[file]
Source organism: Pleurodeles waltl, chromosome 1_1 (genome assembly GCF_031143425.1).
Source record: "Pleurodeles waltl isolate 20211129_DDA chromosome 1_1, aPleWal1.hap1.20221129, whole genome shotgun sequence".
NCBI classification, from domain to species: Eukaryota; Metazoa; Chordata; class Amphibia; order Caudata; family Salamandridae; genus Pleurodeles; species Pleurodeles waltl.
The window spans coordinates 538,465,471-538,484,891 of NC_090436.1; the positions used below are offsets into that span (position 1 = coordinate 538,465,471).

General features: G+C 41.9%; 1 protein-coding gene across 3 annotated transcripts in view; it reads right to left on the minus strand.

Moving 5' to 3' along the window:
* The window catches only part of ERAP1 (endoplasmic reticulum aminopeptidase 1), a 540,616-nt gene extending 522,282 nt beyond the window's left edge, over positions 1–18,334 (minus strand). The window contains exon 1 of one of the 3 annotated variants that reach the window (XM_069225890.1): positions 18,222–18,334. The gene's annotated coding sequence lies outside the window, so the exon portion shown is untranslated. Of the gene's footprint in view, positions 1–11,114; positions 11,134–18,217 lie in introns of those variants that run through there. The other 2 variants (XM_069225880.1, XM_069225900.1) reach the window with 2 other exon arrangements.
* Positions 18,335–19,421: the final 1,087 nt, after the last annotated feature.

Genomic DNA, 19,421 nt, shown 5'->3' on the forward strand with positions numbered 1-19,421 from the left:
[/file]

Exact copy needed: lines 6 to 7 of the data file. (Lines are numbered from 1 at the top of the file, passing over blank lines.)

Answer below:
Moving 5' to 3' along the window:
* The window catches only part of ERAP1 (endoplasmic reticulum aminopeptidase 1), a 540,616-nt gene extending 522,282 nt beyond the window's left edge, over positions 1–18,334 (minus strand). The window contains exon 1 of one of the 3 annotated variants that reach the window (XM_069225890.1): positions 18,222–18,334. The gene's annotated coding sequence lies outside the window, so the exon portion shown is untranslated. Of the gene's footprint in view, positions 1–11,114; positions 11,134–18,217 lie in introns of those variants that run through there. The other 2 variants (XM_069225880.1, XM_069225900.1) reach the window with 2 other exon arrangements.